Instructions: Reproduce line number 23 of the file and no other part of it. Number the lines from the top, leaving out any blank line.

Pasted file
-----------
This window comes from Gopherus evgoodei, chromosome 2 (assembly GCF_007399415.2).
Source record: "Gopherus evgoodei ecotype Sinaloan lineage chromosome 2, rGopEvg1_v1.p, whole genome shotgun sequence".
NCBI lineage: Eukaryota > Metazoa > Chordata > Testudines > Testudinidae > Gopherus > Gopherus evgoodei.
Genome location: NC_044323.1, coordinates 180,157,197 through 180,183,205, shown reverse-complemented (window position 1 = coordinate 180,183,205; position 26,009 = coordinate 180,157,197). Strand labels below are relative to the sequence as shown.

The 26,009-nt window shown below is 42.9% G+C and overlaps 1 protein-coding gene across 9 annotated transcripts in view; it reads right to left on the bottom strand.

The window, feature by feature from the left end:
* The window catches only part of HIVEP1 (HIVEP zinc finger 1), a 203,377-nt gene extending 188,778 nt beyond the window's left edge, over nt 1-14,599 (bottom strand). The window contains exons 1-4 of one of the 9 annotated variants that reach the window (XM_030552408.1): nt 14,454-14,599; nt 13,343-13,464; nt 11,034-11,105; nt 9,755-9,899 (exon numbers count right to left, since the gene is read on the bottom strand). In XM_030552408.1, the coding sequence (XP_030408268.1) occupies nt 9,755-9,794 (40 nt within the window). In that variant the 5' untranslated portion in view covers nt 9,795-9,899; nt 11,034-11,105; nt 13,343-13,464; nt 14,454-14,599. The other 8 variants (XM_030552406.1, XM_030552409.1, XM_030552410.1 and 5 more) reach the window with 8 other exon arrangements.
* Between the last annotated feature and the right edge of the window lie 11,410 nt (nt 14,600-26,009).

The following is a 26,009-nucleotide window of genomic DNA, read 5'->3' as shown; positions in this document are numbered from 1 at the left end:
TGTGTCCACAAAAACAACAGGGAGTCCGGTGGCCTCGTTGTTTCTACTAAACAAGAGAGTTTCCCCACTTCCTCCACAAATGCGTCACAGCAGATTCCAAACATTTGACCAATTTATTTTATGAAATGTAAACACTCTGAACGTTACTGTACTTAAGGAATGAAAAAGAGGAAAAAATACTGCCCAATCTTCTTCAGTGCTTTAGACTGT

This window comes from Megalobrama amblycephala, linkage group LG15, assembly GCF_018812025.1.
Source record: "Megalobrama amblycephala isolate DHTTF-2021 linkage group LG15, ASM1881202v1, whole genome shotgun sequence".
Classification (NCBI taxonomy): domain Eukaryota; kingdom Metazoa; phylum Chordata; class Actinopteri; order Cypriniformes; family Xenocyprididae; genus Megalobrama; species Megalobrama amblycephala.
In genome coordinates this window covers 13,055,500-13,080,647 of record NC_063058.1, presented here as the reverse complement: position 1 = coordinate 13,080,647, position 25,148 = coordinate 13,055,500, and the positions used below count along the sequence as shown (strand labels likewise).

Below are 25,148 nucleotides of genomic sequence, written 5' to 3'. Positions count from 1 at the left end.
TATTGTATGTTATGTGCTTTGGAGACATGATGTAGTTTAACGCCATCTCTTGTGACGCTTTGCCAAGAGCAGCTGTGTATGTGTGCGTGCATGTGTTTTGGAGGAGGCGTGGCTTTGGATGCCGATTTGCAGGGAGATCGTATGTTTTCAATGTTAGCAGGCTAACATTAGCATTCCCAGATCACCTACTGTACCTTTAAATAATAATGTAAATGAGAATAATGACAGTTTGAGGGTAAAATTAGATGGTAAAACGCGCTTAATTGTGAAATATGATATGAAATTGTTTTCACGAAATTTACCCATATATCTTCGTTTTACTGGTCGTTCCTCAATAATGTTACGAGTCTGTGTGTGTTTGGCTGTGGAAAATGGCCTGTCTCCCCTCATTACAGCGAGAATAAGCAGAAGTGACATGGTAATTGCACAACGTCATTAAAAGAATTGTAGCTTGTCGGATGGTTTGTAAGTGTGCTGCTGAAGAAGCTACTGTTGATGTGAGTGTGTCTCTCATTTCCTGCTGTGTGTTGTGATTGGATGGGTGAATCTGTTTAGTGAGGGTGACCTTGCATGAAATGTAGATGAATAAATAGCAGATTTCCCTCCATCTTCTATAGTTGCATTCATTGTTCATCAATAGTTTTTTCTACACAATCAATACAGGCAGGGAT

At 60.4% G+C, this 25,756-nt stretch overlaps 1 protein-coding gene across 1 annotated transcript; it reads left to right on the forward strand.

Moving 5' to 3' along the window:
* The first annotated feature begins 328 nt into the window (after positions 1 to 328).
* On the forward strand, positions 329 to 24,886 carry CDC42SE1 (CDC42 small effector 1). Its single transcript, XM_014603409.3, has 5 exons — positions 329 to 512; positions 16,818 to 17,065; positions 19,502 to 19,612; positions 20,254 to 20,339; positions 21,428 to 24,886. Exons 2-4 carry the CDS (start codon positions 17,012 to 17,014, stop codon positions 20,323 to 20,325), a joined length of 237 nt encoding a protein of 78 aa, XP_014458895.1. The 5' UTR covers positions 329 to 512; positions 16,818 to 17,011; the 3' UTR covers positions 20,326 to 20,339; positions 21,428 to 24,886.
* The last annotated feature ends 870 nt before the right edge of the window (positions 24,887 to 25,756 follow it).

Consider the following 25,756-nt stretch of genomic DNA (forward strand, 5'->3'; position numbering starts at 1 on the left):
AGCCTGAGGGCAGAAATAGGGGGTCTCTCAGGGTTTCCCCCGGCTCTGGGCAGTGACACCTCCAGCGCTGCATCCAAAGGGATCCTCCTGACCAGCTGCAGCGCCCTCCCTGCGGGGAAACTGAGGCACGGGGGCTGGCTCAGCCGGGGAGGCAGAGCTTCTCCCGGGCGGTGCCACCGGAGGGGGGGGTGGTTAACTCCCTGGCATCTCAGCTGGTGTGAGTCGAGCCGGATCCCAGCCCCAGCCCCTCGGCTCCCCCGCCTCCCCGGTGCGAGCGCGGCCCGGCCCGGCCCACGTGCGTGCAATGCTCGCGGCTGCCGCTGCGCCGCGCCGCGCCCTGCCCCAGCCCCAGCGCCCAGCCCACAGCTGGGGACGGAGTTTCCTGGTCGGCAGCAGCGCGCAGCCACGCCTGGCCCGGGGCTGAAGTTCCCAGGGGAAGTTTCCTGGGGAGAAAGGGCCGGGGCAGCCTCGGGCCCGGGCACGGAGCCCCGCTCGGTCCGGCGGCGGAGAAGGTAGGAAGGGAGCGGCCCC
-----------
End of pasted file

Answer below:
AGCCTGAGGGCAGAAATAGGGGGTCTCTCAGGGTTTCCCCCGGCTCTGGGCAGTGACACCTCCAGCGCTGCATCCAAAGGGATCCTCCTGACCAGCTGCAGCGCCCTCCCTGCGGGGAAACTGAGGCACGGGGGCTGGCTCAGCCGGGGAGGCAGAGCTTCTCCCGGGCGGTGCCACCGGAGGGGGGGGTGGTTAACTCCCTGGCATCTCAGCTGGTGTGAGTCGAGCCGGATCCCAGCCCCAGCCCCTCGGCTCCCCCGCCTCCCCGGTGCGAGCGCGGCCCGGCCCGGCCCACGTGCGTGCAATGCTCGCGGCTGCCGCTGCGCCGCGCCGCGCCCTGCCCCAGCCCCAGCGCCCAGCCCACAGCTGGGGACGGAGTTTCCTGGTCGGCAGCAGCGCGCAGCCACGCCTGGCCCGGGGCTGAAGTTCCCAGGGGAAGTTTCCTGGGGAGAAAGGGCCGGGGCAGCCTCGGGCCCGGGCACGGAGCCCCGCTCGGTCCGGCGGCGGAGAAGGTAGGAAGGGAGCGGCCCC